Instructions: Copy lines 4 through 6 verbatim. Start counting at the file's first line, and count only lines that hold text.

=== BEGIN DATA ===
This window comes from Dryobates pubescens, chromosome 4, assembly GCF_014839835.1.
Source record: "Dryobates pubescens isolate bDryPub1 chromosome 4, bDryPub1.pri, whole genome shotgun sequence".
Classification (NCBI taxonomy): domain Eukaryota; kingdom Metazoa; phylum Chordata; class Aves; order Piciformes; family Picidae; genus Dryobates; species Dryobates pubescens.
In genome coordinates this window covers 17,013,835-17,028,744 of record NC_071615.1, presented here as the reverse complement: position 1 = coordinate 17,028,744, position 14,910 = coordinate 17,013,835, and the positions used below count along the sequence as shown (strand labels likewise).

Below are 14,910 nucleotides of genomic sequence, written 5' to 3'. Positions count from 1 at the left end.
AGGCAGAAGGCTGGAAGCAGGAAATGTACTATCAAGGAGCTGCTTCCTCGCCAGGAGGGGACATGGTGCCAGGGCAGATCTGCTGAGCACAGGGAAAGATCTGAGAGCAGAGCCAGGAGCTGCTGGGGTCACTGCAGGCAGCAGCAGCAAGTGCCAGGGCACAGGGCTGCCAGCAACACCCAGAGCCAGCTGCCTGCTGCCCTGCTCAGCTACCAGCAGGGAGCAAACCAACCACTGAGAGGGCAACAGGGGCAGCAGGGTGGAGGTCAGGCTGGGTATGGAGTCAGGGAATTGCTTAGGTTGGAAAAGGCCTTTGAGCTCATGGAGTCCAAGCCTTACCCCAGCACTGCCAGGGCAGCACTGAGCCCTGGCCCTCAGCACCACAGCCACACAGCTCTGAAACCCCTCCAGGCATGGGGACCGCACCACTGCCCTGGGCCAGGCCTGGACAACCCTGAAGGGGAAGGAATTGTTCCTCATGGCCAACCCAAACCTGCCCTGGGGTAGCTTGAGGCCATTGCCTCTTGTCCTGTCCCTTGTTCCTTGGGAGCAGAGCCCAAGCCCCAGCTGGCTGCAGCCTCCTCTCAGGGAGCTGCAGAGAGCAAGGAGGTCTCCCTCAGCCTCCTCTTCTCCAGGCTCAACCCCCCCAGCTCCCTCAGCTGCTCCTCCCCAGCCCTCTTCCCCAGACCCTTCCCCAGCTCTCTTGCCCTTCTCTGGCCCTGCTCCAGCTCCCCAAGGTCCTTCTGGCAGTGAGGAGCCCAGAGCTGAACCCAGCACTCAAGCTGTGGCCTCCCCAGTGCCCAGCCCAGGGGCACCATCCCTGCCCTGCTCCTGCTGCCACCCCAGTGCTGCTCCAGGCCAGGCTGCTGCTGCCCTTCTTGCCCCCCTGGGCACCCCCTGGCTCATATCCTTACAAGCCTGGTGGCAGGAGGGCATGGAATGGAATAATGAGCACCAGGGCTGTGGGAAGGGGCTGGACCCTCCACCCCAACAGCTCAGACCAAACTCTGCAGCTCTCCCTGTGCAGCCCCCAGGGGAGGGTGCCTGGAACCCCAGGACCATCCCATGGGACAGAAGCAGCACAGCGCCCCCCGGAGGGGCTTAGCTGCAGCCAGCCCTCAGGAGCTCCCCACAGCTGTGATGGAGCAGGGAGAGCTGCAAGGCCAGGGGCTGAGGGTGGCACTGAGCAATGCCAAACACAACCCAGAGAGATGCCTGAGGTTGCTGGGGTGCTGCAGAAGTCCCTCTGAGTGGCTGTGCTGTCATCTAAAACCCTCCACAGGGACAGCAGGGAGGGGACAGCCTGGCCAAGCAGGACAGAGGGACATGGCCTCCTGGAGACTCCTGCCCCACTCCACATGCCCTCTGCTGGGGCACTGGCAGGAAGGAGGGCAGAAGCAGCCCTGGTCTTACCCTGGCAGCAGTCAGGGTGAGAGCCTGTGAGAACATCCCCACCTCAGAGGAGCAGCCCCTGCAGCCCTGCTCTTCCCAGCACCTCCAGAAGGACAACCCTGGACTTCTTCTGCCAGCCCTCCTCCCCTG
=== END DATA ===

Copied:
In genome coordinates this window covers 17,013,835-17,028,744 of record NC_071615.1, presented here as the reverse complement: position 1 = coordinate 17,028,744, position 14,910 = coordinate 17,013,835, and the positions used below count along the sequence as shown (strand labels likewise).

Below are 14,910 nucleotides of genomic sequence, written 5' to 3'. Positions count from 1 at the left end.
AGGCAGAAGGCTGGAAGCAGGAAATGTACTATCAAGGAGCTGCTTCCTCGCCAGGAGGGGACATGGTGCCAGGGCAGATCTGCTGAGCACAGGGAAAGATCTGAGAGCAGAGCCAGGAGCTGCTGGGGTCACTGCAGGCAGCAGCAGCAAGTGCCAGGGCACAGGGCTGCCAGCAACACCCAGAGCCAGCTGCCTGCTGCCCTGCTCAGCTACCAGCAGGGAGCAAACCAACCACTGAGAGGGCAACAGGGGCAGCAGGGTGGAGGTCAGGCTGGGTATGGAGTCAGGGAATTGCTTAGGTTGGAAAAGGCCTTTGAGCTCATGGAGTCCAAGCCTTACCCCAGCACTGCCAGGGCAGCACTGAGCCCTGGCCCTCAGCACCACAGCCACACAGCTCTGAAACCCCTCCAGGCATGGGGACCGCACCACTGCCCTGGGCCAGGCCTGGACAACCCTGAAGGGGAAGGAATTGTTCCTCATGGCCAACCCAAACCTGCCCTGGGGTAGCTTGAGGCCATTGCCTCTTGTCCTGTCCCTTGTTCCTTGGGAGCAGAGCCCAAGCCCCAGCTGGCTGCAGCCTCCTCTCAGGGAGCTGCAGAGAGCAAGGAGGTCTCCCTCAGCCTCCTCTTCTCCAGGCTCAACCCCCCCAGCTCCCTCAGCTGCTCCTCCCCAGCCCTCTTCCCCAGACCCTTCCCCAGCTCTCTTGCCCTTCTCTGGCCCTGCTCCAGCTCCCCAAGGTCCTTCTGGCAGTGAGGAGCCCAGAGCTGAACCCAGCACTCAAGCTGTGGCCTCCCCAGTGCCCAGCCCAGGGGCACCATCCCTGCCCTGCTCCTGCTGCCACCCCAGTGCTGCTCCAGGCCAGGCTGCTGCTGCCCTTCTTGCCCCCCTGGGCACCCCCTGGCTCATATCCTTACAAGCCTGGTGGCAGGAGGGCATGGAATGGAATAATGAGCACCAGGGCTGTGGGAAGGGGCTGGACCCTCCACCCCAACAGCTCAGACCAAACTCTGCAGCTCTCCCTGTGCAGCCCCCAGGGGAGGGTGCCTGGAACCCCAGGACCATCCCATGGGACAGAAGCAGCACAGCGCCCCCCGGAGGGGCTTAGCTGCAGCCAGCCCTCAGGAGCTCCCCACAGCTGTGATGGAGCAGGGAGAGCTGCAAGGCCAGGGGCTGAGGGTGGCACTGAGCAATGCCAAACACAACCCAGAGAGATGCCTGAGGTTGCTGGGGTGCTGCAGAAGTCCCTCTGAGTGGCTGTGCTGTCATCTAAAACCCTCCACAGGGACAGCAGGGAGGGGACAGCCTGGCCAAGCAGGACAGAGGGACATGGCCTCCTGGAGACTCCTGCCCCACTCCACATGCCCTCTGCTGGGGCACTGGCAGGAAGGAGGGCAGAAGCAGCCCTGGTCTTACCCTGGCAGCAGTCAGGGTGAGAGCCTGTGAGAACATCCCCACCTCAGAGGAGCAGCCCCTGCAGCCCTGCTCTTCCCAGCACCTCCAGAAGGACAACCCTGGACTTCTTCTGCCAGCCCTCCTCCCCTG